Thursday marked the 77th anniversary of the liberation of the Auschwitz concentration camp, commemorated by the United Nations since 2005 as International Holocaust Remembrance Day. In the United States, it often complements Yom Hashoah, Israel’s national date of remembrance, which this year falls in April.
Steven Salzberg, whose father was a Holocaust survivor, said that the two events, which in the early years after the Holocaust also served to recognize those who had survived the Holocaust, have gained increasing significance in recent years not just as a memorial and commemoration of survivors’ experiences, but as an educational tool by which to teach future generations about the Holocaust and its impact.
“[Holocaust Remembrance Day] was their day for [survivors] to remember their families. It was the special day for them,” said Salzberg, a psychiatrist in the Baltimore area who treats victims of trauma.
The increasing loss of survivors, however, has brought about a shift in how the Holocaust is recognized in annual events.
“I think there has been a bit more of an intellectual approach than an emotional approach now,” Salzberg said. “That’s not a bad thing. It’s just we don’t have the actual survivors present.”
Salzberg noted that second- and third-generation family members are now stepping up to recognize the survivors, who in many cases made sure their children and grandchildren were aware that the Holocaust had occurred and its legacy. He said that has changed the tenor of the commemoration, but it’s also increased opportunities for educational events.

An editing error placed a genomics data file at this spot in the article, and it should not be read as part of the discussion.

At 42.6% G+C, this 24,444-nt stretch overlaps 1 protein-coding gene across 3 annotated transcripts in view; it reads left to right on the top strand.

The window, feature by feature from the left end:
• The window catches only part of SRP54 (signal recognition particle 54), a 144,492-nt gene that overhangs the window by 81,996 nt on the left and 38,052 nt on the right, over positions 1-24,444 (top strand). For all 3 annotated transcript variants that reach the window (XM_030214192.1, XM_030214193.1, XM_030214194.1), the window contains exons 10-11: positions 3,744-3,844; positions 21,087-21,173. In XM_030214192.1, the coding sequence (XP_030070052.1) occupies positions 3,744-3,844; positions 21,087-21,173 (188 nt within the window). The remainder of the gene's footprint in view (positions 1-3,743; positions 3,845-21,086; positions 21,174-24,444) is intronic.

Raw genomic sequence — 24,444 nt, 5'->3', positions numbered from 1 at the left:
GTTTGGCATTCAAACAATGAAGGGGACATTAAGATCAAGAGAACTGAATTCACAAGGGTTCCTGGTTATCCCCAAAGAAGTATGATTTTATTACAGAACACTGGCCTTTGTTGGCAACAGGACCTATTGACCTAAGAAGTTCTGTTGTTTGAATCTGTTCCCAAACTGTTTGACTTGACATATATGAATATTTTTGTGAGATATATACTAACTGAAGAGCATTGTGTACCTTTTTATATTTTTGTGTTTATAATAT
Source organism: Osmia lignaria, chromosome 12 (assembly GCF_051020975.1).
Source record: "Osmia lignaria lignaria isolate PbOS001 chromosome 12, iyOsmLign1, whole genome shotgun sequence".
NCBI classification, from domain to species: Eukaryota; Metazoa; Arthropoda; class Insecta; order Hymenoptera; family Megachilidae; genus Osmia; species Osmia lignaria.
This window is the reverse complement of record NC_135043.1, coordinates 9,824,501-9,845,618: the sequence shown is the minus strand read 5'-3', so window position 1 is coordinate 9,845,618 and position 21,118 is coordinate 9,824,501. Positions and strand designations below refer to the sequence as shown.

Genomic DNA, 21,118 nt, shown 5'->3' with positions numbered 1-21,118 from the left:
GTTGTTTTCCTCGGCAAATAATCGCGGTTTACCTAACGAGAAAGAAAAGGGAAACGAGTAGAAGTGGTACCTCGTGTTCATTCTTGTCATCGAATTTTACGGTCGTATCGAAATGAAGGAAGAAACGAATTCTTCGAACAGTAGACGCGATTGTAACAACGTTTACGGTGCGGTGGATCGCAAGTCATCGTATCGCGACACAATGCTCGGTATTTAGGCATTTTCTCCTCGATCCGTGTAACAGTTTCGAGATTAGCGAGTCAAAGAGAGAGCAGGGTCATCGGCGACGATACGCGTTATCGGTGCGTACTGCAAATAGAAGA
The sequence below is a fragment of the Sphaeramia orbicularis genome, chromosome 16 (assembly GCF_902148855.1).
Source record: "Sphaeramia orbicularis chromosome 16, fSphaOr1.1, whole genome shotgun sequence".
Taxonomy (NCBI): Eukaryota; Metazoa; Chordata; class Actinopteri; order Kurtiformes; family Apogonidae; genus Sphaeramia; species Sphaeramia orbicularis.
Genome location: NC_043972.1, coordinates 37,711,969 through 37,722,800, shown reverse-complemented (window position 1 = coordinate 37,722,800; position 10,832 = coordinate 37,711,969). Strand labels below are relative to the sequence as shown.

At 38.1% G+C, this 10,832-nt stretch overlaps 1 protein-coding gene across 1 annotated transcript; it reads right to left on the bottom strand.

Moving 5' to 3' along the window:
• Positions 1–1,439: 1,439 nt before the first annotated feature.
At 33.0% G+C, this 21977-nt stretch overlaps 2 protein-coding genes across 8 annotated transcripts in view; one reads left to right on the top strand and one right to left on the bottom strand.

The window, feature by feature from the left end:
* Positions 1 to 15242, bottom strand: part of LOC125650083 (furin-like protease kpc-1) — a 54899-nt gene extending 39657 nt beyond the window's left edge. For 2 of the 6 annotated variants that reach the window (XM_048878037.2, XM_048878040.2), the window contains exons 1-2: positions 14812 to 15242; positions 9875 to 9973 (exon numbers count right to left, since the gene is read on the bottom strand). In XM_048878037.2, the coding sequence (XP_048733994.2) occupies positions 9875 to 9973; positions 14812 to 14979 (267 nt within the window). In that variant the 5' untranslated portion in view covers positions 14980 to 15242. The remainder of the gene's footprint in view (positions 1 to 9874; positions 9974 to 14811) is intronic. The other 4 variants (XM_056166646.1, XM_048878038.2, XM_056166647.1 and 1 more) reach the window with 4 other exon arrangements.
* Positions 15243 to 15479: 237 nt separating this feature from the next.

Salzberg, for example, volunteers at schools and other events to talk about the impact of the Holocaust, his father’s legacy as a survivor and “the horrors of what was done to them.” He said the strength that they often had to find in themselves is now becoming part of the story that is shared in events.
“It’s not to discount the horrors, it’s just that I’m always amazed at what people did within themselves to be able make it through [the Holocaust] and make it through the time after it [as a survivor],” he said.
For many of the organizations that help organize yearly remembrance day events, the pandemic has also had a significant role in how commemorations are now held.
Ron Halber, executive director of the Jewish Community Relations Council of Greater Washington, acknowledged that his organization was forced to pivot to virtual programming a couple of years ago because of the pandemic. And while it meant that attendees couldn’t stand shoulder to shoulder, grieve together or acknowledge the past together in a community setting, it still reached a significantly greater number of viewers. Last year’s virtual Yom Hashoah commemoration was viewed by 900 people in real time, and 14,000 viewers watched the recording on YouTube afterward. By hosting the event online and then making it available as a recording, they were able to reach people not only across the country, but across the world.
“What we found out is that [virtual programming] is the way of the future,” Halber said.
The U.S. Holocaust Memorial Museum in Washington, D.C., also hosted their International Holocaust Remembrance Day commemoration online on Jan. 26.
“This year, International Holocaust Remembrance Day comes at a pivotal moment for our nation and the world,” said Kristy Buechner, communications specialist for the USHMM. “The Holocaust serves as a stark reminder of the consequences of unchecked hatred and the fragility of societies. Its lessons have never been more relevant.
“As antisemitism, racism and neo- Nazism are becoming more mainstream, we must commit ourselves to learning the lessons from this dark chapter in history and acting on them,” Buechner continued. “A commitment to shaping a better future is precisely what we owe the victims of the past.”
Correction 2/3/22: An earlier version of this article said this year was the 74th anniversary of the liberation of the Auschwitz concentration camp. It is actually the 77th year.